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Pictures and text courtesy of Shane Wilder.

Colchuck glacier rises to an elevation of 8000 ft and separates Dragontail from Colchuck Peak. The glacier is located in the heart of the Stuart Range and offers some spectacular skiing. The slope itself is relatively gentle with a maximum angle of around 35 degrees but the terrain you are surrounded by is extreme. The cliffs of Dragontail rise over 2000 ft and drop directly into the glacier.

When conditions are good an ascent and descent can be relatively simple. When conditions are icy or avalanche prone, this slope can take on a different character and one where crampons, ice axe and or avoidance may be most advisable.

Once one reaches Colchuck Lake you find yourself at an elevation of 5570 ft. Route finding is strait forward but I always find myself slightly climbers right to avoid any potential rock fall coming off of Dragontail. Colchuck Glacier offers 2500 ft of excellent skiing in a remote and wild setting.

view1Details, Details: Colchuck Glacier

Skill:  2+ to 3- (advanced intermediate).

Fitness2+ to 3- (strong intermediate).

Access: Follow Highway 2 to Leavenworth and at west end of town turn south onto the Icicle Road, following signs to the Leavenworth National Fish Hatchery. Stay on the Icicle Road for 8.6 miles. Near the Bridge Creek Campground, turn left onto Forest Service Road 7601 (The Eighmile Road). Follow Road 7601 for four miles (and until it ends) to the Mountaineer Creek Trailhead. This is the starting point for the trails leading to Colchuck Lake and Stuart Lake. A Northwest Forest Pass is needed to park here. Note: In winter and through part of the spring, the Eightmile Road is gated closed down by the Bridge Creek Campground and you’ll need to ski the road as well as the trail. Skiing the road adds 1.5 to 2 hours to your ascent times and about half an hour to the return time. Most years, the road opens to vehicular use in early to mid-May.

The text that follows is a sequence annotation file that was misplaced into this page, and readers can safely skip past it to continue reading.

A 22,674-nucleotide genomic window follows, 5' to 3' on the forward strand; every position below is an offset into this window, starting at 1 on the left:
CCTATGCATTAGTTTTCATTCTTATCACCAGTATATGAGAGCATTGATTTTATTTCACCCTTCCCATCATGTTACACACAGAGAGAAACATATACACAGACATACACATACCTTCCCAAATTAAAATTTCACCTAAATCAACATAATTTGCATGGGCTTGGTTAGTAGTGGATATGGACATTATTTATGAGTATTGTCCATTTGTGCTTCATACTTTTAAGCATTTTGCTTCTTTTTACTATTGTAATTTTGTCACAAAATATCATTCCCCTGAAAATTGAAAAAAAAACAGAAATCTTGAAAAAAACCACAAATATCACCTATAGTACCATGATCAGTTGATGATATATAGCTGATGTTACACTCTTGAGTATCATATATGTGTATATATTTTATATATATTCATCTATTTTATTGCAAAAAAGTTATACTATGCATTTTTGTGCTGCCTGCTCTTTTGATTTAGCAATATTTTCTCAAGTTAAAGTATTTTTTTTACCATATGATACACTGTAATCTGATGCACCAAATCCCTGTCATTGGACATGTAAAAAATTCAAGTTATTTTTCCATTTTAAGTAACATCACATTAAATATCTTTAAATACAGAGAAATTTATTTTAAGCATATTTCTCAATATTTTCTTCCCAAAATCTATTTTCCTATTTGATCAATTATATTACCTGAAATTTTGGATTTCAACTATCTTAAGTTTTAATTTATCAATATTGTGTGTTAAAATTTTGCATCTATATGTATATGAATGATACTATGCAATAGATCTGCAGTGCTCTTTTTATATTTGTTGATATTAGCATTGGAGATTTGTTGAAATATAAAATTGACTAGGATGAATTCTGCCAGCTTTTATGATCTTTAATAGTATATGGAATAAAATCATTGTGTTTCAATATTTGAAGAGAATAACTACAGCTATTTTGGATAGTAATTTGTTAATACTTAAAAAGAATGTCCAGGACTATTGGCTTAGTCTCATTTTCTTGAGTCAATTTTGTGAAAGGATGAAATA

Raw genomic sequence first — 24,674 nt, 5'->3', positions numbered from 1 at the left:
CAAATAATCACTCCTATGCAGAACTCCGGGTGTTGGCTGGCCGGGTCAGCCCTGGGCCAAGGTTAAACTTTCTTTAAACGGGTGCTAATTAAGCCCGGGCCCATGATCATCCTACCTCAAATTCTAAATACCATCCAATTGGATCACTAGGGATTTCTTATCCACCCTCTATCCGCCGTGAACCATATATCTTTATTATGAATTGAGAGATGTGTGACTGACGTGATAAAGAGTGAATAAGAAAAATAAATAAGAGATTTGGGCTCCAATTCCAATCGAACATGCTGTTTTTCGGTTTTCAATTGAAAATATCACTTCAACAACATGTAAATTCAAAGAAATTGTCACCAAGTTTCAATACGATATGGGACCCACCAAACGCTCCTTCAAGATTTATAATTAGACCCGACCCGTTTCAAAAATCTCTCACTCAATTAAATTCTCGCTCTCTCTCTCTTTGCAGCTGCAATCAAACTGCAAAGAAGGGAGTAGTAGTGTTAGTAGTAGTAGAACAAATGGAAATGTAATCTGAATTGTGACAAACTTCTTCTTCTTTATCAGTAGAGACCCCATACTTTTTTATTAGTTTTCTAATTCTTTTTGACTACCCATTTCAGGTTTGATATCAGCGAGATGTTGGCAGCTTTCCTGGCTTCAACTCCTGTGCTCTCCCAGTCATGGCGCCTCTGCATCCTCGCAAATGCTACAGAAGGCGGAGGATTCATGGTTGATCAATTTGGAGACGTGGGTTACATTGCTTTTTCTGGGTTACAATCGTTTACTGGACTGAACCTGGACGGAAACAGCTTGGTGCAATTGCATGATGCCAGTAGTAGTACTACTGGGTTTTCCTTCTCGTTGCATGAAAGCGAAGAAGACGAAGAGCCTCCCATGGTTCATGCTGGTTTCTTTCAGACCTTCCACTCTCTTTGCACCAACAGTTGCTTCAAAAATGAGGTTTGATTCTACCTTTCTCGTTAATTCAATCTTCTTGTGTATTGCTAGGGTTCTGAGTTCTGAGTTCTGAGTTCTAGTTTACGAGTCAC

Approach: Follow the  5-mile long hiking trail to Colchuck Lake. Our hiking guidebook entry has the details and a map for approaching Colchuck Lake.

Trip Instructions: Once at Colchuck Lake, either ski across the lake or walk counterclockwise around the lake to reach the south end of the lake. Next, climb in a southerly direction to reach the col between Dragontail and Colchuck peaks. From the col, climb in a westerly direction to reach the summit of Colchuck Peak (parts of this final climb to the top are usually more easily done booting your way up).

Map: See map below for more information. Print our topographic map of Colchuck and Enchantments on 8.5″ x 14″ paper in landscape mode.

Gear: The snow and ice conditions up the glacier and to the summit of Colchuck can vary tremendously in spring. Crampons for the skis and boot are recommended. An ice axe will also be appreciated in some conditions.

Permits: are not needed to camp at Colchuck Lake until after June 15 but a Northwest Forest Pass will be needed to park at the trailhead.


Leave It Better Than You Found It: This should be every outdoor user’s goal. Pick up trash left by others, pull some noxious weeds along your route, throw branches over unwanted spur trails, don’t ride or walk wet trails when you’re leaving ruts/footprints deeper than ¼ inch…

Disclaimer. Treat this information as recommendations, not gospel. Conditions change and those contributing these reports are volunteers–they may make mistakes or not know all the issues affecting a route. You are responsible for yourself, your actions, and your safety. If you won’t accept that responsibility, you are prohibited from using our information.

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